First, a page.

Join the conversation about Black Health Equity in Long Beach. During this event, you will learn about culturally tailored COVID care packages for Black residents, strategies to reduce health disparities, and how the community can get involved to achieve Black Health Equity in Long Beach.
Registration is required in order to receive Zoom links prior to the event.
For disability-related accommodations, please contact the Bob Murphy Access Center at firstname.lastname@example.org or (562) 985-5401 as soon as possible. It is requested that individuals requiring sign language interpreters or alternative format materials notify BMAC at least 72 hours in advance.
Black residents in Long Beach have experienced significant health disparities. For example, the rate of hypertension-related hospitalizations for Black adults (11.9 per 10,000) was double the rate of other race/ethnicity subgroups. The rate of infant death (7.3 deaths per 1,000 live births) is highest among the Black residents. In addition, the average life expectancy for Black residents is 71.5 years, more than seven years lower than other racial/ethnic groups.
This has contributed to COVID-19 disparities within the Black community in Long Beach. Black residents in Long Beach comprise 13% of the population but account for 15% of all COVID-related deaths. The disparity in COVID-19 related death is related to underlying health (e.g., hypertension, asthma) and socioeconomic (e.g., essential workers, limited access to health care, discrimination) conditions.
To address these disparities, the Long Beach Black Community, CSULB, and the City of Long Beach have partnered to develop strategies to achieve Black Health Equity in Long Beach. During the town hall, learn about the newly formed Long Beach Black Health Equity Collaborative and participate in a discussion with our panel of experts in health equity.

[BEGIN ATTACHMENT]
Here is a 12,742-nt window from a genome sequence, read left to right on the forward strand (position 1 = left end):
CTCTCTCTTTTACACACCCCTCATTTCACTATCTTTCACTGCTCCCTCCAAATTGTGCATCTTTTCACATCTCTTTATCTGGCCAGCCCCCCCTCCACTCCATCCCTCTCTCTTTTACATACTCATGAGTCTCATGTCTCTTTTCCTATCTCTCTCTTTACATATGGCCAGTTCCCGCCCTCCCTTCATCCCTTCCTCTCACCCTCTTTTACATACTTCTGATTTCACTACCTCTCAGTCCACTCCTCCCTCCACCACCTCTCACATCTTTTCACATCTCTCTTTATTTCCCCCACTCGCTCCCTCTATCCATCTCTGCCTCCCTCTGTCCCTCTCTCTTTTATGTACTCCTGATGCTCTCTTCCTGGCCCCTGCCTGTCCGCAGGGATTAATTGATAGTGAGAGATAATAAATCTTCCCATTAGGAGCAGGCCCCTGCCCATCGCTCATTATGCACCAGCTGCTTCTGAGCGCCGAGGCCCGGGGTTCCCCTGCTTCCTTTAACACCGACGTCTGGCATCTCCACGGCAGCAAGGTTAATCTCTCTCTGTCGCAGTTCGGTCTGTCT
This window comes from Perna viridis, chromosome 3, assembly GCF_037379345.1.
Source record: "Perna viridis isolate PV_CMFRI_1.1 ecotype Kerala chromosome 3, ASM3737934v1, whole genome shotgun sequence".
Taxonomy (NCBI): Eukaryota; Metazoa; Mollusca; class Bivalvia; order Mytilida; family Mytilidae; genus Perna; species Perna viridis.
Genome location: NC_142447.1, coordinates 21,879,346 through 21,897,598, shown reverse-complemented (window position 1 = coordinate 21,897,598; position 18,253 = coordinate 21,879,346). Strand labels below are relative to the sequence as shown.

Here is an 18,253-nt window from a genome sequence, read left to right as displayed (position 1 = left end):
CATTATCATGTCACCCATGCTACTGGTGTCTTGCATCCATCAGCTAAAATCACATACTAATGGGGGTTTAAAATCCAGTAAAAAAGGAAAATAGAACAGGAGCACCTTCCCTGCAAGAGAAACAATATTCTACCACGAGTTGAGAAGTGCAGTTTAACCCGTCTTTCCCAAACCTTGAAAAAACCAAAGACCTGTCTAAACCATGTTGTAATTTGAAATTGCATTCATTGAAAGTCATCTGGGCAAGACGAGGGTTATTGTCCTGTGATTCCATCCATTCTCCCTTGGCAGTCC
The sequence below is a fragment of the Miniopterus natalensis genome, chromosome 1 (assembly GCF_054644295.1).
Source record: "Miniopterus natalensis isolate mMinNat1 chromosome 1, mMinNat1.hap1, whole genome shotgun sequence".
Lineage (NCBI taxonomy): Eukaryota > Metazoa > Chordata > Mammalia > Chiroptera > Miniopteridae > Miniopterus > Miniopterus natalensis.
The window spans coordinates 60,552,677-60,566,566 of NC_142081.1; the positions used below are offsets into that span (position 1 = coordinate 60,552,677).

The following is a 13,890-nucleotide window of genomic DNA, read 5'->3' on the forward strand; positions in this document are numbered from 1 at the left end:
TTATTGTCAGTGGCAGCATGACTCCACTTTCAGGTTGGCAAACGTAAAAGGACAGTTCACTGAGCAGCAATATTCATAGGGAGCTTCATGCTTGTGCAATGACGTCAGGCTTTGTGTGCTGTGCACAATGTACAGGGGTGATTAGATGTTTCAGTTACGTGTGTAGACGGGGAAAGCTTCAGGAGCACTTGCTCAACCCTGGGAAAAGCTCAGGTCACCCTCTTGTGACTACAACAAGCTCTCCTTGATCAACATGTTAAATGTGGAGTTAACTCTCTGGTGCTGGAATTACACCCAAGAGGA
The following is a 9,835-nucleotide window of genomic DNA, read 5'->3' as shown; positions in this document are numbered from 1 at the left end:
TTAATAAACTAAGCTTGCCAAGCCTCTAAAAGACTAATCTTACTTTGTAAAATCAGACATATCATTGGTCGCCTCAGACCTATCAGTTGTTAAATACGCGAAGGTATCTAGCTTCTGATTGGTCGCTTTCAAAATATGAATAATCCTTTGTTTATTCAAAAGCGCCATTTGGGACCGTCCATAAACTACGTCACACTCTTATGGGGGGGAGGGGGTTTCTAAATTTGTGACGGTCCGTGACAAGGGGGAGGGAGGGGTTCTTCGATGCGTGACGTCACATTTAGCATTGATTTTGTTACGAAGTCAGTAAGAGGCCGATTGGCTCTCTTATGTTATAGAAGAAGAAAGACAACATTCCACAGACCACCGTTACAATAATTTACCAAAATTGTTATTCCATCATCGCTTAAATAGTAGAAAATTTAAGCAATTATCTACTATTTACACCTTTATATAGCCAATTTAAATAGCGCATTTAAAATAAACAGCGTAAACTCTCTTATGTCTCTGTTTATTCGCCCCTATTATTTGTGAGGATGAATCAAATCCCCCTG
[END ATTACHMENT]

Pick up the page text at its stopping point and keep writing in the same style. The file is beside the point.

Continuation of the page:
Delivering Culturally Tailored COVID-19 Packages
Join us for a discussion about how organizations packaged and delivered COVID-19 care packages to Long Beach Black residents at risk of COVID-19 infection.
- The Salt Lounge
- Colorband Shoes
- The Swazi Shop
- Craft and Light Creative Arts Studio
- Earthlodge Center for Transformation
Moderator: Chelsea Okundolor
Chelsea Okundolor is a fourth-year health science major with an emphasis in community health education. She is currently an intern for the Black Health Equity Collaborative and has other varied experiences within the healthcare field. Chelsea looks forward to hearing from everyone and helping to facilitate an informative town hall.
Black Health Equity Panel Discussion
Panel discussion on defining Black Health Equity, strategies to achieve health equity, and developing community partnerships to promote Black Health Equity.
- Ms. Phaedra Allen, CHHS, Program Coordinator and lecturer within the School of Social Work.
- Dr. Kineka Hull, Epidemiologist, and Clinical Assistant Instructor
- Ms. April Parker, Colorband Shoes and April Parker Foundation
- Ms. Alicia Coulter, Executive Director, Owner, Advantage Health Now, LLC
- Empress Angelique Jackson, Life Alchemist, BeLevated, LLC
- Veronica Clanton-Higgins, Owner of VCH Prosperity Consulting, mental health therapist, and TEDxComptonBlvd founder.
Moderator: Noemi Mendez
Noemi Mendez is currently a Master’s in Public Health candidate at California State University, Long Beach. She has a BA in Sociology from UCLA where she further developed her passion for leading community centered approaches to achieve optimal health in Black and Latinx communities. Ms. Mendez has extensive experience with coalition building, community outreach, partnership development, facilitating health education classes, community organizing and evaluation of health education programs. Ms. Mendez also enjoys cooking new recipes and is looking forward to having family gatherings again soon
Amber Johnson, PhD, MPH, Assistant Professor, Department of Health Science, CSULB
Dr. Amber Johnson is an Assistant Professor in the Department of Health Science at California State University at Long Beach. She earned both her PhD and MPH in Community Health Education received her BA in Psychology. Her love for epidemiology also motivated her to pursue a Post-Bac Certificate in Epidemiology. Dr. Johnson’s research focuses on the social epidemiology. Her research is guided by the weathering hypothesis, which posits that stress associated with racial inequities may cause health deterioration among African Americans as early as young adulthood, leading to racial disparities in health outcomes over the life span. Dr. Johnson has also had experience working with community-based participatory research projects, HIV prevention, CVD prevention education on the campus of Historically Black College and Universities, and community health assessment and outreach. Dr. Johnson enjoys creating an engaging and interactive learning environment that encourages students to become active learners in and out of the classroom.